ARMENIAN DEPUTY OUSTED AFTER JUST EIGHT MONTHS
By Jean Christou
Cyprus Mail, Cyprus
May 23 2006
TWO of the three religious minority incumbents were re-elected
on Sunday as observers in parliament, while the third Armenian
representative Dr Vahakn Atamyan, only elected last October in a
by-election, was ousted by newcomer Vartkes Mahdessian.
Atamyan, who was not available for comment yesterday, lost his seat
by only 89 votes. He garnered 47.3 per cent of the Armenian vote,
which translated into 810 voters compared to 52.6 per cent, or 899
votes, for Mahdessian.
The Armenian community is split on a number of issues, not least the
closure of the Melkonian Educational Institute.
Prior to the election, Atamyan had admitted he was not too happy about
having to through another election so soon. He told the Cyprus Mail
that he only had eight months to show some progress, and that time
was too short.
Along with the Armenians, Maronites and Latins voted on Sunday.
Maronite incumbent Antonis Hadjiroussos beat out three other candidates
to hold on to his seat with 43.7 per cent of the vote.
His nearest rival was Ioannis Poyadjis who secured 29.6 per cent.
Poyadjis was the Maronite representative in the House from 1991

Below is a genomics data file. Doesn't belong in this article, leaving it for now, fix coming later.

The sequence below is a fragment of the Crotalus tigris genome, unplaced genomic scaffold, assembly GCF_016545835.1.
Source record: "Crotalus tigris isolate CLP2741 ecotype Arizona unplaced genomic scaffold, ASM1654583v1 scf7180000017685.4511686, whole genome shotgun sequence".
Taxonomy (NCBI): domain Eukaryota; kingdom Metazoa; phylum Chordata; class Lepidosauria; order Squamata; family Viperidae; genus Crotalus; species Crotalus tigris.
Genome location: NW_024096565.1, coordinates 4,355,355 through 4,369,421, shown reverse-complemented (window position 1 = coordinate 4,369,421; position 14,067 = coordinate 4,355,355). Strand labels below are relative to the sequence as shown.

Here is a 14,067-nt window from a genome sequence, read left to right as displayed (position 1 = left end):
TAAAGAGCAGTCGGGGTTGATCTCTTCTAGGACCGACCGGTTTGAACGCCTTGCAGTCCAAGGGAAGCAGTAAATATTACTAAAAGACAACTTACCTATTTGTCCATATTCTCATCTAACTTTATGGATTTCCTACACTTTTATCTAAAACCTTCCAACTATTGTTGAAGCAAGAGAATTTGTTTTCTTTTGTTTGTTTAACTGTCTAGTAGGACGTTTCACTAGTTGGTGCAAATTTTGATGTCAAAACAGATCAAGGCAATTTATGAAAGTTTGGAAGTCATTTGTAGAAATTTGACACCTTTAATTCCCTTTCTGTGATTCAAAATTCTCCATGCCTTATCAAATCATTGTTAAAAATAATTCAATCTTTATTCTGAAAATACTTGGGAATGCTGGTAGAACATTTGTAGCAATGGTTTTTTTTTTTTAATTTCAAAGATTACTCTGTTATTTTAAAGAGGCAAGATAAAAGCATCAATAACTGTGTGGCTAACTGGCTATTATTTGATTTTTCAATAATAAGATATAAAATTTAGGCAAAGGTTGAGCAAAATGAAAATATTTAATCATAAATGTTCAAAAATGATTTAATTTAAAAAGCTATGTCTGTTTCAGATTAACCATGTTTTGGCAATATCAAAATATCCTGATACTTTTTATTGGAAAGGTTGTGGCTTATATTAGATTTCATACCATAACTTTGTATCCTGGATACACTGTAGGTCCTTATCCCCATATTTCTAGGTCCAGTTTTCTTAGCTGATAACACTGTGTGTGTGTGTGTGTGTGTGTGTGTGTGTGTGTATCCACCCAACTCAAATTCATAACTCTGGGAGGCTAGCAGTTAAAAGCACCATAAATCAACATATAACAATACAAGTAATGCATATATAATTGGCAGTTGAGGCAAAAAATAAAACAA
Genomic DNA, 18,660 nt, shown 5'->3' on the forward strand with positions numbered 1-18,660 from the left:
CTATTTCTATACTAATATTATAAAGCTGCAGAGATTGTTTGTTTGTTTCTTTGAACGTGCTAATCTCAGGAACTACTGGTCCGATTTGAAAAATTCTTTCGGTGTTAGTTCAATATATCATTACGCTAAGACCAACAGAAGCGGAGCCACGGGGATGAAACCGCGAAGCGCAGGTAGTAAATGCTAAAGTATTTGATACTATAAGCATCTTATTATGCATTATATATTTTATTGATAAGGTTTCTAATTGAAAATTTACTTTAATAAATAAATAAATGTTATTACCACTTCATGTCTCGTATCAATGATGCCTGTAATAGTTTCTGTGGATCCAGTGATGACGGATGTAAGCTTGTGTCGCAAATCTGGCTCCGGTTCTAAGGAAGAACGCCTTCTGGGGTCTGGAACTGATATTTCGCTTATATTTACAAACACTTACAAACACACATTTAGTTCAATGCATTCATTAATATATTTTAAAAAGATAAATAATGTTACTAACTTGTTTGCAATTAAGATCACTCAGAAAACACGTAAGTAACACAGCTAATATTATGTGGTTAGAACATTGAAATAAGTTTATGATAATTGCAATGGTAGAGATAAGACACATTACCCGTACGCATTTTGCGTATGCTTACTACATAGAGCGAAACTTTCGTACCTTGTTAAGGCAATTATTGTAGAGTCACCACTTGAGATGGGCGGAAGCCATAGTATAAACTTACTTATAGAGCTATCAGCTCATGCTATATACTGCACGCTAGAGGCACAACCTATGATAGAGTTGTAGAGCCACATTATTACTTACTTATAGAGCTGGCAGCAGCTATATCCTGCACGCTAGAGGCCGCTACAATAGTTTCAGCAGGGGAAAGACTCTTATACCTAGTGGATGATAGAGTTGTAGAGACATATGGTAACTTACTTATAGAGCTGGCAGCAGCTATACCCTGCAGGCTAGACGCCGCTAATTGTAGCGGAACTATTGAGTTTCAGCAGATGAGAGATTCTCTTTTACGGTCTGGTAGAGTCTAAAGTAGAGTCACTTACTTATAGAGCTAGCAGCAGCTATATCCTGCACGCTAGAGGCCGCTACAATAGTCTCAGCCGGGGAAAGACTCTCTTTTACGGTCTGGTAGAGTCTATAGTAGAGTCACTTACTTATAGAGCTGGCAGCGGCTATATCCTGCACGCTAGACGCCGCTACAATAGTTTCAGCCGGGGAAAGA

Hadjiroussos said yesterday he owed a debt of thanks to those who
supported him. “I will now work to bring together the Maronite people
so that they can be united,” he said. “There is a lot of work to
Just over 3,000 Maronites voted, around half of their number on the
island, although many live in the north.
The Latin community, which had two candidates to choose from, voted
for incumbent Benito Mantovani, who secured 61.8 per cent compared
to 38.1 for rival Maria Markou. Mantovani and Markou fought it out
for a total of 372 votes.
“I am happy that the Latin community has approved of my work and
approved of what I said in my campaign,” Mantovani told the Cyprus
Mail yesterday. One of the big issues for the Latin community was
the creation of a cemetery in Nicosia.
Mantovani said he had already persuaded the government prior to the
election, to give land for the cemetery, and also a grant of £5,000
from the £20,000 he asked for. He said he kept pressing for the other
£15,000. “Today they sent us the other £15,000,” he said.
The three minority candidates do not have a vote in the House,
although all three said before the election that it was something
they would consider pushing for.
From: Emil Lazarian | Ararat NewsPress